I spent months living this way, of simply ‘existing’ on auto-pilot.  I still cared for my kids; they were fed, clothed and taxied to and from school and their extra-curricular activities but there was not one ounce of joy for me in doing this, I was physically present on a day to day basis however my emotional and mental well being was cast adrift.  I still turned up to my place of work every day, struggling through the tedium – some-what unsuccessfully.  I was drinking too much alcohol too often, trying desperately to dull the heaviness while in reality I was doing the exact opposite, I wasn’t exercising – just couldn’t be bothered, it was all too hard, life was just too bloody hard.  To say I had a “fuck it” attitude is an understatement.

Then … finally … one day, the overwhelming feeling of unrest and displacement finally caught up with my brain.  This was about 6 months in and I remember uttering the words “I think I’m depressed” to my brother.  That admission … that acknowledgement was enough to put a small ‘crack in the floodgates’ and instigated my sojourn to healing.  It wasn’t easy, but I finally recognised “this isn’t me” and started taking baby steps forward to rectify my feeling of displacement.

I booked an appointment with a herbalist/nutritionist first and foremost.  I’m not your typical “pop a pill to fix this scenario” kind of person and the suggestion of taking an anti-depressant sent a cold shiver down my already skewed spine.  I spent over an hour with my herbalist Angela, balling my eyes out, finally allowing the back log of despair an opening – an avenue to purge.  Armed with herbal tonic, practitioner only meds and a new dietary plan I felt I had taken the first in what was to be many steps in regaining my mental health.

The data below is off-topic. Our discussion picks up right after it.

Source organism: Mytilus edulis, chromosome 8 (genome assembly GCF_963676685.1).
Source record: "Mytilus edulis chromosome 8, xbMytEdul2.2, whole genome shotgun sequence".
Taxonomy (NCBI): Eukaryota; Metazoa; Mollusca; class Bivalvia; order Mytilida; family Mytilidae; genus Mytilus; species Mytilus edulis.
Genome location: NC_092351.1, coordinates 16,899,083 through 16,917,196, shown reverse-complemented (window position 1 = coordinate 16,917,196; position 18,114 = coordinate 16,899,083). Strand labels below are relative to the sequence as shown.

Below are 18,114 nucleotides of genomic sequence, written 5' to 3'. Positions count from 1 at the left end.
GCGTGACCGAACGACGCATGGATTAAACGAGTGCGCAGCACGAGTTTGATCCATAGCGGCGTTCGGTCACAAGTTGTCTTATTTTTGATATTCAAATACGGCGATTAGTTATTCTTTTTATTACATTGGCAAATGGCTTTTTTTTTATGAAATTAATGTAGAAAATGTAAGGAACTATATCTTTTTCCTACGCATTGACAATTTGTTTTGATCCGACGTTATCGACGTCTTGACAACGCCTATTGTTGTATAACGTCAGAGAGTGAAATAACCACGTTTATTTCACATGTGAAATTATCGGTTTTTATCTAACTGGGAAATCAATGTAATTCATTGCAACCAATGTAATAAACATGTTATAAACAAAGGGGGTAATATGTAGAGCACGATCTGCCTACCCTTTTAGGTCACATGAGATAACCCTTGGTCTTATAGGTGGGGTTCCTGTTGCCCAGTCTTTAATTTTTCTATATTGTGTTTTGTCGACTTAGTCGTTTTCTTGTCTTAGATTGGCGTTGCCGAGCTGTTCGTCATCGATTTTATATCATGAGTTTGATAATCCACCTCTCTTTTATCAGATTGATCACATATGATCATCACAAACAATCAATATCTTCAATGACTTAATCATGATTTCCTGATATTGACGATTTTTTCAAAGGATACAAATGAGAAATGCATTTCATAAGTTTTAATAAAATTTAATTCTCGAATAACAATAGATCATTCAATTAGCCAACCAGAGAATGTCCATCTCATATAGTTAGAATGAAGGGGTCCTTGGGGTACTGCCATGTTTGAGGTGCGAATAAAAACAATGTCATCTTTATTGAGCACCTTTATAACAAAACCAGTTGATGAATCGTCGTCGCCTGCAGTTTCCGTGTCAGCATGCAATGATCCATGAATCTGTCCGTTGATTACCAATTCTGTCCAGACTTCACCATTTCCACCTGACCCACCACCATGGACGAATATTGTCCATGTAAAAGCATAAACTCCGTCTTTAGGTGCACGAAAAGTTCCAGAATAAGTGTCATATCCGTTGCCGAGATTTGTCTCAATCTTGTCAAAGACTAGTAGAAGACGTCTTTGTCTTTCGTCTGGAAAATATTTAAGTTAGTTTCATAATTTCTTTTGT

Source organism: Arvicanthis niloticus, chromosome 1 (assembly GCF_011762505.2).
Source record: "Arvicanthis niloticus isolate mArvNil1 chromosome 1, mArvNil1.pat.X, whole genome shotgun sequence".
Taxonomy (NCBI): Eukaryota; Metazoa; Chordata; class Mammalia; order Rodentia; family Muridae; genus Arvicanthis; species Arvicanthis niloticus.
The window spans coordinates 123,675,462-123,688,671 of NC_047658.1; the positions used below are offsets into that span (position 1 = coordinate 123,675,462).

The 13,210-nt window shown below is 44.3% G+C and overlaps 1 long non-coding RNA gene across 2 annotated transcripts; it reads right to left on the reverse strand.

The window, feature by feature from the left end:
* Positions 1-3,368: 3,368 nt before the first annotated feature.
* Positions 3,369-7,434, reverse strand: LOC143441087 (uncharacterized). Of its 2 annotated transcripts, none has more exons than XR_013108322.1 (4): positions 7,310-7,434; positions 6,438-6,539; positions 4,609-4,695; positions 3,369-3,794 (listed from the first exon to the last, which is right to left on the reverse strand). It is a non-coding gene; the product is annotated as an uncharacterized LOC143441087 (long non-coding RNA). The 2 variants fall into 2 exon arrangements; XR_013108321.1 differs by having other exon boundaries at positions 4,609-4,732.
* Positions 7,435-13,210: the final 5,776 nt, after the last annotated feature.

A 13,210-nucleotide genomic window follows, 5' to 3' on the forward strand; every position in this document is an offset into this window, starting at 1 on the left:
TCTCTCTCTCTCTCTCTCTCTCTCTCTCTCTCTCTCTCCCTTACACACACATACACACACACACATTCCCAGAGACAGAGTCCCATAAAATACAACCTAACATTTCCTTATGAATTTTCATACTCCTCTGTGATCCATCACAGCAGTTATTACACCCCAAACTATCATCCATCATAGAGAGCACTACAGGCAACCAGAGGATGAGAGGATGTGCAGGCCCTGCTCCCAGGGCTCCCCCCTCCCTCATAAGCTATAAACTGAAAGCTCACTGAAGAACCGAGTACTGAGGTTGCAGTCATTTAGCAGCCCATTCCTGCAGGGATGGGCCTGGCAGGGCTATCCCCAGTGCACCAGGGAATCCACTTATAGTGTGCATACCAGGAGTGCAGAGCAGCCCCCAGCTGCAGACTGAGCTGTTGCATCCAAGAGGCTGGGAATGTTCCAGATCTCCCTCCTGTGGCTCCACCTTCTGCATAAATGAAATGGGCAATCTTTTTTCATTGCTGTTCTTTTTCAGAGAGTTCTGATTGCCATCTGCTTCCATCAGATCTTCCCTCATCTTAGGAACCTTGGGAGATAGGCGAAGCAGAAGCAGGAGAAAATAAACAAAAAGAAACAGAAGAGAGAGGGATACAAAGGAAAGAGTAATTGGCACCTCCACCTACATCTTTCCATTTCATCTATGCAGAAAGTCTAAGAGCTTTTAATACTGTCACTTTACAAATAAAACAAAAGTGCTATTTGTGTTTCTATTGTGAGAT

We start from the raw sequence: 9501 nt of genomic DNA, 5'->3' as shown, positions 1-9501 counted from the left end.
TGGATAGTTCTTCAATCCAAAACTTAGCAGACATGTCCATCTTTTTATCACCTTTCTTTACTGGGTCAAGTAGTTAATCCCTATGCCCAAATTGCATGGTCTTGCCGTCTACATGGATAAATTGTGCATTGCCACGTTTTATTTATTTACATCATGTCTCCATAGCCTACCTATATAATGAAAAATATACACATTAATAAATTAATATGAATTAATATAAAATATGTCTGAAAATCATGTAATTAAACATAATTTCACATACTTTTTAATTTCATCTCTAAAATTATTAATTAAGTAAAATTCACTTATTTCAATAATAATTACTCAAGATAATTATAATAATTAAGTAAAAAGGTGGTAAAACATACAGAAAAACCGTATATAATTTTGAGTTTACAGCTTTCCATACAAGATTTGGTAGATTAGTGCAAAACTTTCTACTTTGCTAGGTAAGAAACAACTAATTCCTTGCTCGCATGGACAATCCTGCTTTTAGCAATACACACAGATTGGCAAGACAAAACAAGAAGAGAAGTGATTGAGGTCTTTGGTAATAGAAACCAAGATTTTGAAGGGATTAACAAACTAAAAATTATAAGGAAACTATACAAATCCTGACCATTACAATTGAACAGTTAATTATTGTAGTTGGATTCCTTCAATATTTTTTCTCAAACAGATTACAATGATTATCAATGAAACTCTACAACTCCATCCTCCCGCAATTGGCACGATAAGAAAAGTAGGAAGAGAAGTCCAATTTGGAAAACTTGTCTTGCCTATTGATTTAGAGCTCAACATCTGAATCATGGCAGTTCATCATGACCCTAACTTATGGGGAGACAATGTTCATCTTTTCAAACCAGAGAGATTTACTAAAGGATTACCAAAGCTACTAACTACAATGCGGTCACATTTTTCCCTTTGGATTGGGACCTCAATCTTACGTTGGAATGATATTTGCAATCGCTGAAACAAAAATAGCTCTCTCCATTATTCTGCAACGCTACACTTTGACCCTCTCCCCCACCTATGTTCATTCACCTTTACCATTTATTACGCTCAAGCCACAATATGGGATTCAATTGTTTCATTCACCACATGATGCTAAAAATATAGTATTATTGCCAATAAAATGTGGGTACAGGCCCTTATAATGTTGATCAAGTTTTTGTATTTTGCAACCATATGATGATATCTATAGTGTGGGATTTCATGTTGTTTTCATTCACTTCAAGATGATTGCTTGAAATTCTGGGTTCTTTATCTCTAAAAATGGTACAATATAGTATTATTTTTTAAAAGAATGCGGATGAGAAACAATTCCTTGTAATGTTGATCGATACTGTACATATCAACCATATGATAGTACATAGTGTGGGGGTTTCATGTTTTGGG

I sought counselling – not main stream, but with a contemporary shamanic counsellor who has been a close friend for many years and who has been a constant guiding light for me throughout the time we have shared the bond of friendship.  Her wisdom, acceptance of being and ability to guide me in tracing the path from inception to where I was currently floundering was critical in helping me to move forward and heal.  With her navigation, I finally not only acknowledged, but started to mend the part of my heart that was so very broken and in pain after my fathers passing.  The turmoil and deep set grief of dads hospital stay, last words shared and last looks given before he died had seeped like darkness through my inner being and festered into the lost girl I saw staring back at me from the mirror.  With this help, I finally found my voice and began to feel ok about verbalising some of what I was feeling and experiencing to friends and family, work colleagues and most importantly my children.  My beautiful kids who were fully aware mum had been “feeling sad” for a long time, and who tried so hard to ‘fix me’ by showing their love, making me laugh and being the reason I was able to carry on day to day – to them, I owe everything.

It has been a long haul, I managed to pull myself up over the edge of the well about 10 months after my depression began and continue to work on being emotionally, physically and mentally healthy today.  It’s not plain sailing, far from it but the difference for me, is that now I am aware of the triggers.  I am far more aware of my state of mind and wellbeing and have the tools (and the people around me) to help counteract the all-encompassing web of darkness and negativity when it raises its head.

Please be aware … be aware of yourself first and foremost, of your family and loved ones and those around you who may look like they are coping and all good … but perhaps aren’t so much.  We need to keep the conversation current and ongoing … depression is not a taboo subject, nor should it be spoken about in hushed tones or behind closed doors.

Remember, there is help available and however you want to access that assistance, whether by using mainstream or alternative methods is totally up to you.  The first step is acknowledgement and from there, you will hopefully find the courage to open your mouth, speak your pain and seek guidance.

I believe, together … collectively … with love, support and continued open conversation we can train that black dog … to stop pissing on our parade.

Macca ~ February 20th 2017